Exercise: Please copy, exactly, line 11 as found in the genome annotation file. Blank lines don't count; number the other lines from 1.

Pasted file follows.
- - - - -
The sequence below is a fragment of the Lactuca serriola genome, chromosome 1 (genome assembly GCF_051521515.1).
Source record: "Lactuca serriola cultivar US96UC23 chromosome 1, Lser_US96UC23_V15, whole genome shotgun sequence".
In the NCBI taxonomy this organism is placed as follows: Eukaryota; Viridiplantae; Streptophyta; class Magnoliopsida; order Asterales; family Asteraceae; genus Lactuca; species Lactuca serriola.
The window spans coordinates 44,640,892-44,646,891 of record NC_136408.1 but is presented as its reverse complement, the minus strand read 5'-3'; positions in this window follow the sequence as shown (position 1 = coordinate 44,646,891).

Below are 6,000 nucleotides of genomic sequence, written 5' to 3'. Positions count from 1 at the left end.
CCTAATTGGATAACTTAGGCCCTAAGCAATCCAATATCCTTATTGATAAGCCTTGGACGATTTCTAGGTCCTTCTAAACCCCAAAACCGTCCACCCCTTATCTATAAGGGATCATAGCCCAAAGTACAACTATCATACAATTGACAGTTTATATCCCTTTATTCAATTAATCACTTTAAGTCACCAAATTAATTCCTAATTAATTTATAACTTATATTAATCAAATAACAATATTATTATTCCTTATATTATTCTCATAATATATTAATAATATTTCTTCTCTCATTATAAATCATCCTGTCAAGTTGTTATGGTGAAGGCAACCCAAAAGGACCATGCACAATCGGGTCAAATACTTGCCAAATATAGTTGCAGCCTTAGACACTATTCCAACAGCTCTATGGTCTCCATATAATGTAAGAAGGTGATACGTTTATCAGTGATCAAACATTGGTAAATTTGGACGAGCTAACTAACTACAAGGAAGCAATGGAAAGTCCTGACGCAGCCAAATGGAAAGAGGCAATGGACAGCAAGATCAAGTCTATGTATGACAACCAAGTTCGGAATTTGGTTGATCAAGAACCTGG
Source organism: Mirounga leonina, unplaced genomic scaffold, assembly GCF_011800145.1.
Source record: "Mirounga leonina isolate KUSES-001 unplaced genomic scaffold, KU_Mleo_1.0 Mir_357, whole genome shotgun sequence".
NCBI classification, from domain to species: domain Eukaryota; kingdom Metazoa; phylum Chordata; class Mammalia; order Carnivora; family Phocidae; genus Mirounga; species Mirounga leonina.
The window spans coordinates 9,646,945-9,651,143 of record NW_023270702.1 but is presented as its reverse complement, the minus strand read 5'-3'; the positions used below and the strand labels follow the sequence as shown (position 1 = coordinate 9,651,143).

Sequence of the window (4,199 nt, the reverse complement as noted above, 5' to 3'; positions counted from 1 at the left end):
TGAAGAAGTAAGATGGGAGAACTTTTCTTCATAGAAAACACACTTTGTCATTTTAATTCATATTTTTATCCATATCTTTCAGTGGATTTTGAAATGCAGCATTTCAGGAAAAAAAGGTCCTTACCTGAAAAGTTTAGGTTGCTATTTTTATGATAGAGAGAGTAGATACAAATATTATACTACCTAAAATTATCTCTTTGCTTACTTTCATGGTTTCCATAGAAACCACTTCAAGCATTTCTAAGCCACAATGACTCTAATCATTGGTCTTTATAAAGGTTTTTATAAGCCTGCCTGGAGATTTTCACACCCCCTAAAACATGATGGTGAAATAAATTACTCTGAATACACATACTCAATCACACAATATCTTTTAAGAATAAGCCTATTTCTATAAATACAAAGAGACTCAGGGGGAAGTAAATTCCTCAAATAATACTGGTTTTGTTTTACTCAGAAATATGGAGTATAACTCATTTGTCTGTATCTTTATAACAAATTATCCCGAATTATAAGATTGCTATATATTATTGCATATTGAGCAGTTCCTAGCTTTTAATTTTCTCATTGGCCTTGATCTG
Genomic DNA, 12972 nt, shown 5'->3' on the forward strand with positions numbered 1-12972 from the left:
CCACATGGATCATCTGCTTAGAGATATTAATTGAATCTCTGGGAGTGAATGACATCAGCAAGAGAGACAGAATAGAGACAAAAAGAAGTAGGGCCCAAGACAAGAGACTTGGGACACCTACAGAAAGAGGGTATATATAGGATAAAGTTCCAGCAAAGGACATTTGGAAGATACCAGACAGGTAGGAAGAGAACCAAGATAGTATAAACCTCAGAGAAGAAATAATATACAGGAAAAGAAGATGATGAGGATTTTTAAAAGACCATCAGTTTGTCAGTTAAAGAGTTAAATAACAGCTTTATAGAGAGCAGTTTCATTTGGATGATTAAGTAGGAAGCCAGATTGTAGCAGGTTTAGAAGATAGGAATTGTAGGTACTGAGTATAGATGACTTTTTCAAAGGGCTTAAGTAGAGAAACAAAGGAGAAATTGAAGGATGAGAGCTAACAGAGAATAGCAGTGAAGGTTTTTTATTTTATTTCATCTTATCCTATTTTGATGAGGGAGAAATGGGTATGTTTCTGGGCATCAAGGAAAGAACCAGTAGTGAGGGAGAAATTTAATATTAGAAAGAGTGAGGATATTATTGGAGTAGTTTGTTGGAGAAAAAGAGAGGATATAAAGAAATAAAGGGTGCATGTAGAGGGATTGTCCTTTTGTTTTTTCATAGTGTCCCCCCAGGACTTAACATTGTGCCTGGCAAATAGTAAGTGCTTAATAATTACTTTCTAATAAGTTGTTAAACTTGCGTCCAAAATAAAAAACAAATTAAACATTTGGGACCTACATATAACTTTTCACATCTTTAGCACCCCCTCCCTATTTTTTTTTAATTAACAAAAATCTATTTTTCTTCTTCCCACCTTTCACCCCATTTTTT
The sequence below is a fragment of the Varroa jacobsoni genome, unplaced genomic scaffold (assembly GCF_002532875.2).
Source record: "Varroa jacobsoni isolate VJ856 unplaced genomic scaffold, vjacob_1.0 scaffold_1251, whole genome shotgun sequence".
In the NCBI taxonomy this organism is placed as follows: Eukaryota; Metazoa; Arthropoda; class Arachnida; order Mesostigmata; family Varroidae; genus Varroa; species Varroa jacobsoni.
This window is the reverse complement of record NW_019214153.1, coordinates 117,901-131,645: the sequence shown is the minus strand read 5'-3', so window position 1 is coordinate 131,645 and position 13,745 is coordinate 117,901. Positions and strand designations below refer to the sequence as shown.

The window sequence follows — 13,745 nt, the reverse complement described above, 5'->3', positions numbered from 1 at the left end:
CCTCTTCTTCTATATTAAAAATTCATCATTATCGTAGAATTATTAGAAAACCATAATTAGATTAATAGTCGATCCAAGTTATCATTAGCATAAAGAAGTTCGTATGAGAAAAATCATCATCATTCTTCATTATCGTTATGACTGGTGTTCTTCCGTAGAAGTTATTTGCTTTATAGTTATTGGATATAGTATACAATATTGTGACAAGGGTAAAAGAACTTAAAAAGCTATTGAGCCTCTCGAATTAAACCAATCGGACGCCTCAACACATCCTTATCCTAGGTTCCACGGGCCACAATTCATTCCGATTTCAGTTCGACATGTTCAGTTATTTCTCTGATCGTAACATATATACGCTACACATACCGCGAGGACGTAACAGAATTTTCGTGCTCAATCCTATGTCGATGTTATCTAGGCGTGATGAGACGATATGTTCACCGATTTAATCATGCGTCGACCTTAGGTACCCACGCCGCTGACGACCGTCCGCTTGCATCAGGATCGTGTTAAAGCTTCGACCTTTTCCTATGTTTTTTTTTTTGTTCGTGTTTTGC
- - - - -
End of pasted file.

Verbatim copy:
Sequence of the window (4,199 nt, the reverse complement as noted above, 5' to 3'; positions counted from 1 at the left end):